Looking for Jane is a fictional look at the choices women had regarding unwanted pregnancies during the period from 1960 to the time abortion was legalized in Canada.
The story opens in 2017, with Angela, who is managing her Aunt Jo’s antiques store. Angela was fired when her employer found out she is pregnant. Angela is gay. Angela and her wife have been trying for a baby for awhile. This pregnancy is a little scary because she had a miscarriage with her first positive test. As Angela is working in the shop, she opens a drawer and finds a seven year old letter, sent to Nancy Mitchell from her mother Frances. It’s obvious this was misdirected mail meant for the apartment upstairs. Frances had her lawyer send this after her death. She tells Nancy she was adopted and encloses a note from Nancy’s birth mother. Angela starts looking for Nancy and eventually as she keeps striking out, she also looks for Nancy’s birth mother, Margaret.
In 1960, when Evelyn’s fiancé died of a heart attack, she was already pregnant with their child. Her parents gave her no choice. She was whisked off to St. Agnes’ Home for Unwed Mothers and disowned. When Evelyn’s daughter was born, she too was whisked off– to be adopted. No choice there, although in this case, Evelyn desperately wanted to have her brother and his wife adopt her baby. The baby’s name was Jane. Evelyn secreted a note to the adoptive parents and a pair of yellow booties in Jane’s blanket and that was that. Evelyn always mourned this loss and made unsuccessful efforts to find Jane. Looking for Jane.
Years later, Evelyn, now a doctor, gets involved in providing women with illegal abortions that are carried out in a medically safe and very private way. Nancy has helped a cousin get a “back alley” abortion and she requires emergency room care due to bleeding. The male doctor is hostile and tells them that when Evelyn comes on for the next shift, she will likely call the police. Instead, Evelyn tells Nancy that if she ever learns of anyone else needing an abortion, the woman should call any gynecology office and ask for Jane. Evelyn has joined the “Jane” network, a group that is based on a similar network that existed in Chicago before abortion was legalized via Roe v. Wade.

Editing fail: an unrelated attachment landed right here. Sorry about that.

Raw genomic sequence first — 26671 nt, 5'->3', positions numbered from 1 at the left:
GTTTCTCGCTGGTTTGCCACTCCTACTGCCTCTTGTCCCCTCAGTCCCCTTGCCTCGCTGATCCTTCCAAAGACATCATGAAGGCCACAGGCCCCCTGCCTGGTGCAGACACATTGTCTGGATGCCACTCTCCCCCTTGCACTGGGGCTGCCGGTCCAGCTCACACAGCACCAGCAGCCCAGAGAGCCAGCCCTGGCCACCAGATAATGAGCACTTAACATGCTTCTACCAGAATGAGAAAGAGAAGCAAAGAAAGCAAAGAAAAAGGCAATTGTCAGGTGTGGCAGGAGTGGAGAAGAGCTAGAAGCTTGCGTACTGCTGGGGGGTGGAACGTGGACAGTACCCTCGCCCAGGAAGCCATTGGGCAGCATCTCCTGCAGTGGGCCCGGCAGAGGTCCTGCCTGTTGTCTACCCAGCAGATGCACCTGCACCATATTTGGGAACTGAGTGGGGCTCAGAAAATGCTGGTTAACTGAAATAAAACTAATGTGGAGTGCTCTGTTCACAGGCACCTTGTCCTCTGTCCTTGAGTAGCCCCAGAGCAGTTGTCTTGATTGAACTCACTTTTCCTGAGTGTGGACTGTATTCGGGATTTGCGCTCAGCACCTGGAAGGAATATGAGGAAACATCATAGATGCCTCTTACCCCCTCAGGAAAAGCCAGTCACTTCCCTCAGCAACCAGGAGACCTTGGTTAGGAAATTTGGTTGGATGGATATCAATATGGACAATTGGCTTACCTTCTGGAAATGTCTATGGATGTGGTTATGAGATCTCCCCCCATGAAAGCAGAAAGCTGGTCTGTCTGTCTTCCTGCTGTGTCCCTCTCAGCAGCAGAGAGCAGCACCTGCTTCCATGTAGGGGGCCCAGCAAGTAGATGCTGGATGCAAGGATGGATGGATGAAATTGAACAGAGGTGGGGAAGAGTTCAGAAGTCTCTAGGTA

Looking for Jane follows these women’s stories in a nonlinear fashion, drawing us into the past and present of these remarkable and very ordinary women. Marshall writes a compelling and entertaining story throughout, although the ending is a bit much. That’s all I’ll say about that. It was entertaining both because of and in spite of the ending. It’s impossible to write more without serious spoilers. I recommend this book.
NOTE: Two movies, one a documentary and one fictionalized have been made about the Chicago Jane Collective. The documentary, made for HBO, is called, “The Janes.” The fictional movie is called, “Ask for Jane.” The documentary was fabulous. I still need to watch Ask for Jane.